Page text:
The Japan News by The Yomiuri Shimbun
Japan, U.S. keep close eye on Rakuten after Tencent deal
Japanese and U.S. authorities are paying close attention to a recent investment into Rakuten Group Inc. made by leading Chinese IT company Tencent Holdings Ltd. through a subsidiary.
The United States and China have been engaged in fierce competition for supremacy in the digital sector. As concerns cannot be dispelled over possible leakage to China of private information on Rakuten customers, the authorities of Japan and the United States are paying close attention to the companies’ movements.
RAKUTEN AIMS TO CATCH UP
Speaking about the Tencent investment, Internal Affairs and Communications Minister Ryota Takeda said at a press conference following an April 23 Cabinet meeting that on the basis of the Foreign Exchange and Foreign Trade Law, “We will make responses appropriately at the ministries concerned, including the Internal Affairs and Communications Ministry.” The communications ministry will cooperate with the Finance Ministry and the Economy, Trade and Industry Ministry on the matter.
In March, Rakuten obtained an investment of about ¥65.7 billion from a subsidiary of Tencent, which acquired a 3.65% stake in the Japanese e-commerce firm. It was meant for Rakuten to beef up its mobile phone business, which the company entered on a full-fledged basis last April. Building mobile phone base stations is said to require “trillions of yen” in funds.
Amid the intensifying competition to reduce mobile phone service charges, Rakuten, a late starter in the mobile phone market, had to hurry to establish its communication networks — dwarfed by those of rivals NTT Docomo Inc., SoftBank Corp. and KDDI Corp. — seeking funds from external sources to do so. An official related to the matter said that Rakuten President and CEO Hiroshi Mikitani, who is friends with top officials of Tencent, took the lead in the recent investment.
Tencent is one of China’s leading IT firms, as powerful as Alibaba Group Holding Ltd. The Chinese government makes it obligatory for companies and other entities to cooperate in information-gathering activities, on the basis of the country’s National Intelligence Law. Thus, there are concerns over the possible leakage of private information held by Rakuten to China.
According to Rakuten: “Data has been sealed off, and [the investment] is by no means meant [for Tencent] to get involved in management and [customer] data. It is considered as a pure investment.”
At the time of announcing the investment in March, however, Rakuten said, “We will aim at expanding our services through cooperation with the Tencent Group, which has advanced technologies.” Rakuten reportedly has more than 100 million memberships in Japan, while the number of shops on Rakuten Ichiba, an e-commerce marketplace, totals over 53,000. As Rakuten also operates its e-commerce business in the United States, the U.S. government is said to be paying attention to the recent investment made by Tencent.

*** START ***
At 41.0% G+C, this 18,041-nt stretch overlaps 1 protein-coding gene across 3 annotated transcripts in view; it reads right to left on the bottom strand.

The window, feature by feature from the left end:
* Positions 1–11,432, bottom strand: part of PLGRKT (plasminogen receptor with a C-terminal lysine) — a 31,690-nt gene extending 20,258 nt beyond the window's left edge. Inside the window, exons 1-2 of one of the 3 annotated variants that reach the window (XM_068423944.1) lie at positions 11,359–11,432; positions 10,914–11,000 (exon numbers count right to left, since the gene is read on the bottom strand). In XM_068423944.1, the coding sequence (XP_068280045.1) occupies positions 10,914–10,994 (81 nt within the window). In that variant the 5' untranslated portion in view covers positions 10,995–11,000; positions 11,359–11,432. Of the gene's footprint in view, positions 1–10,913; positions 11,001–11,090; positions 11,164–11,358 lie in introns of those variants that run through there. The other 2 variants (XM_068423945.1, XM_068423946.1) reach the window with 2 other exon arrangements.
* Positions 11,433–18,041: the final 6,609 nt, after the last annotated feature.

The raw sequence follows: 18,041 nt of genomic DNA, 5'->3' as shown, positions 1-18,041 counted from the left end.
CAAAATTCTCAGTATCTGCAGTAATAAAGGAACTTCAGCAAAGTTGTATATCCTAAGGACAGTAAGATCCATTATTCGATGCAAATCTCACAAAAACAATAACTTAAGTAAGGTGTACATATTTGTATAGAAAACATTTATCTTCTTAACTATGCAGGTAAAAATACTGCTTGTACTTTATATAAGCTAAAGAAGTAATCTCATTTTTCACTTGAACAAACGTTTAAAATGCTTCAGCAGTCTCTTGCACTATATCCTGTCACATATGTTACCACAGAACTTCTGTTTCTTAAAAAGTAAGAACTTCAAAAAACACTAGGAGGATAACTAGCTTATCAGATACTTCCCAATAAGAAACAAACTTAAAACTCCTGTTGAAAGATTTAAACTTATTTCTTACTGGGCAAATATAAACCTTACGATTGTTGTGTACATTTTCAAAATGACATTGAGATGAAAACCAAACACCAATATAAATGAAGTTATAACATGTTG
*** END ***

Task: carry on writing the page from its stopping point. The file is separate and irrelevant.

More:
FOREIGN CAPITAL CONTROL
The government last year put into force the revised Foreign Exchange and Foreign Trade Law, reinforcing its control over investments by overseas investors into Japanese companies with technologies deemed important from the viewpoint of national security.
Before the revision, the government had to be notified when foreign investors planned to acquire “10% or more” of the issued or voting stock of a listed company in one of the important business sectors. After the revision, that threshold has been lowered to “1% or more,” and the important business sectors are now designated as “core business sectors.”
Rakuten is included in the “core business sectors,” but Tencent did not make any prior notification to the government regarding its recent investment. That is because, in the case of a foreign investor’s acquiring less than 10% of the stock of such a listed company, it can gain exemption from prior notification if the following conditions are met: 1) foreign investors, including closely related parties, shall not be appointed as officers of a company being invested in; 2) foreign investors shall not propose to the general shareholders’ meeting any transfer or disposition of the investee company’s business activities in the designated business sectors; and 3) foreign investors shall not access nonpublic information about the investee company’s technology which is related to national security. The judgment as to whether such conditions are met is to be made, in principle, by the investors themselves.
Overseas investors who deem themselves exempt from prior notification in their acquisition of such stock still need to make a post-investment report to the government within 45 days. The Tencent side is required to make the report by mid-May.
The government is set to closely watch the moves to be taken by Tencent, on the basis of the concept of the Foreign Exchange and Foreign Trade Law, while also sharing information with Washington.
MIKITANI REBUFFS CONCERN
Rakuten Group, Inc. chief Hiroshi Mikitani on Friday rebuffed concerns about the outflow of information to China, after a spotlight was shined on the company over receiving an investment from a subsidiary of Chinese tech giant Tencent Holdings Ltd.
“What’s all the fuss about? I don’t get it at all,” Mikitani, who serves as chairman and chief executive officer of the Rakuten Group, said Friday.
Regarding fears about the possible outflow of information, Mikitani said: “No directors have been dispatched. Tencent has also invested in [U.S. electric car
The remarks were made at an event held by Rakuten Mobile, Inc. to mark the launch of its sales of Apple Inc.’s new iPhone models. (May 2)